Jacob detailed how he pitched for a job on the ProBlogger job board. The prospect responded saying he wanted articles with detailed case studies and asked Jacob if he had any samples. He didn’t.

What did Jacob do?

He used the No-Risk Pitch Method.

He told the client that he hadn’t written such articles, but he was willing to write a risk-free article at an agreed rate. If the client liked Jacob’s article, he paid, if not, he didn’t.

The client enjoyed the article he wrote, and the rest is history.

I used this exact technique when I started my writing career. Although my prospect didn’t like my final article, I submitted it to a publication that did. They paid me $50 for it.

So why not try this technique? It’s ideal if you’re a new writer without samples; it gives you a foot in the door.

#4 Setup a Call With a Client

cold call to land freelance wriitng gigs

The method involves first contacting a client, whether by email, referral, or other means. It’s important to ask the client if he wants to have a call. For example, ask the question at the end of a cold pitch to encourage action. A simple, “Would you like to jump on a Skype call to see how I can help your business”, works.

Client calls allow you to build trust and you’ll stand out; many freelance writers fear them. That’s not to mention that the potential rewards. I used the technique to land that $6250 writing gig, calling a client in the states via telephone.

#5 Cold Calling

An alternative to client calls is cold calling. Like cold pitching, cold calling is a numbers game. Sarah Maurer used cold calling to significant effect and shared her experience on Carol Tice’s blog.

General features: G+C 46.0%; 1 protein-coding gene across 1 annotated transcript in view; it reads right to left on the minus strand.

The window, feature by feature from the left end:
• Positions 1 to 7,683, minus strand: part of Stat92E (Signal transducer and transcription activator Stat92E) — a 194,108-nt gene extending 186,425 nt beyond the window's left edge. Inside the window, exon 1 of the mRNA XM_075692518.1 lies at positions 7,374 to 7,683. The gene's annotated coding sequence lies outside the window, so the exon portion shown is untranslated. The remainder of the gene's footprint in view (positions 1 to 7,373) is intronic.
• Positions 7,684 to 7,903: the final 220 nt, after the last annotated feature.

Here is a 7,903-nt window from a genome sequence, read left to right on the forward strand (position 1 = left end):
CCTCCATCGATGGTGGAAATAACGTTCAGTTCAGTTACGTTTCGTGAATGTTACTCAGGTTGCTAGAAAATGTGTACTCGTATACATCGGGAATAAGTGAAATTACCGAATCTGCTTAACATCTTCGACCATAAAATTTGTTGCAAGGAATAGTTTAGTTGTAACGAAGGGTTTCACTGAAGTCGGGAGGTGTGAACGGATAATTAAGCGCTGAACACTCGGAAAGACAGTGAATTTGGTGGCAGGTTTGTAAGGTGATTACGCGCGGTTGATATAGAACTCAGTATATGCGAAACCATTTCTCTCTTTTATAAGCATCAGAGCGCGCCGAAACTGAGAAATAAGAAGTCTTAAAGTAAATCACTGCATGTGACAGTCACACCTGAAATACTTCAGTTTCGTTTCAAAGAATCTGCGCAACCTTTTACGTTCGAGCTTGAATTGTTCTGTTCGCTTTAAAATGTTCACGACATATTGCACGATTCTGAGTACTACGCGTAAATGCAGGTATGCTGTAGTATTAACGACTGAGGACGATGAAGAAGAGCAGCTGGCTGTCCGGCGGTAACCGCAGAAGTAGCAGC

Inspired after reading Peter Bowerman’s book – The Well-Fed Writer – Sarah made 461 cold calls. Yes, you heard right 461! The results? She was fully booked with writing gigs shortly after.

And seriously, if you’re concerned about your accent, take the leap. You only displace those fears by taking action.

#6 Warm Pitching

Cold pitching works but isn’t for everyone. Finding hundreds of prospects to pitch, and then altering the pitch slightly isn’t appealing for some. That’s not to mention it’s impersonal.

Some prefer warm pitching. It involves more research before pitching, creating personal pitches and, – in some cases, even making contact with the client first.

It’s an approach that – if done correctly – can lead to higher response rates and more lucrative writing jobs. Freelance Writer Heidi Medini, who we recently interviewed on WriteWorldwide, stands by this method. She sums it up in this quote:

“For me, writing a nice cold pitch letter and changing a few details to match the new potential client, then sending out hundreds of letters, doesn’t work. I’m more of a personal contact person. I research the client thoroughly, which allows me to write more personal pitch letters. I also tend to make contact with the potential client before even pitching them now, which allows me to warm pitch when I do. It’s a little more work, but I find that I’m able to gain higher paying clients much easier because they’ve gotten to know me, and what I do, before hiring me.”